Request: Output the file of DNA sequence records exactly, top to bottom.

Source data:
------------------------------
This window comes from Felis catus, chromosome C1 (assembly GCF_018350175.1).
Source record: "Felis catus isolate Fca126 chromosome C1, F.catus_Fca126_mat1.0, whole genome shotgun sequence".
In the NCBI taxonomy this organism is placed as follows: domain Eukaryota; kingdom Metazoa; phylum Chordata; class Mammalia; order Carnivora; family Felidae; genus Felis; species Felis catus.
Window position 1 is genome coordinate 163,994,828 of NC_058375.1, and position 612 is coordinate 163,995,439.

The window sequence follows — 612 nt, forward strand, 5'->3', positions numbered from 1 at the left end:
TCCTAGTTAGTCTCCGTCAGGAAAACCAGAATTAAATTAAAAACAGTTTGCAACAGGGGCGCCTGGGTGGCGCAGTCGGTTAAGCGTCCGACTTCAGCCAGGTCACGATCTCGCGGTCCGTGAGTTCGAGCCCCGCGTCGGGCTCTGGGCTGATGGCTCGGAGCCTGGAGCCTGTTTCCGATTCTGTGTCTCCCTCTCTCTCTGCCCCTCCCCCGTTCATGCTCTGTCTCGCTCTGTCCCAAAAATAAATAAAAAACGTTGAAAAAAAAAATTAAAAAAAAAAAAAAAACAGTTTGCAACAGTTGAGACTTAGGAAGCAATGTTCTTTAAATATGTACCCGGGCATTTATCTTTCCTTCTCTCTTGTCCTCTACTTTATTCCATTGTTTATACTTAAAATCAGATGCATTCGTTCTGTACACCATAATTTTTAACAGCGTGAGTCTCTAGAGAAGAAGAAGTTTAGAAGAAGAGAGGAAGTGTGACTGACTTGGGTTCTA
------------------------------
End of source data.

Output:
This window comes from Felis catus, chromosome C1 (assembly GCF_018350175.1).
Source record: "Felis catus isolate Fca126 chromosome C1, F.catus_Fca126_mat1.0, whole genome shotgun sequence".
In the NCBI taxonomy this organism is placed as follows: domain Eukaryota; kingdom Metazoa; phylum Chordata; class Mammalia; order Carnivora; family Felidae; genus Felis; species Felis catus.
Window position 1 is genome coordinate 163,994,828 of NC_058375.1, and position 612 is coordinate 163,995,439.

The window sequence follows — 612 nt, forward strand, 5'->3', positions numbered from 1 at the left end:
TCCTAGTTAGTCTCCGTCAGGAAAACCAGAATTAAATTAAAAACAGTTTGCAACAGGGGCGCCTGGGTGGCGCAGTCGGTTAAGCGTCCGACTTCAGCCAGGTCACGATCTCGCGGTCCGTGAGTTCGAGCCCCGCGTCGGGCTCTGGGCTGATGGCTCGGAGCCTGGAGCCTGTTTCCGATTCTGTGTCTCCCTCTCTCTCTGCCCCTCCCCCGTTCATGCTCTGTCTCGCTCTGTCCCAAAAATAAATAAAAAACGTTGAAAAAAAAAATTAAAAAAAAAAAAAAAACAGTTTGCAACAGTTGAGACTTAGGAAGCAATGTTCTTTAAATATGTACCCGGGCATTTATCTTTCCTTCTCTCTTGTCCTCTACTTTATTCCATTGTTTATACTTAAAATCAGATGCATTCGTTCTGTACACCATAATTTTTAACAGCGTGAGTCTCTAGAGAAGAAGAAGTTTAGAAGAAGAGAGGAAGTGTGACTGACTTGGGTTCTA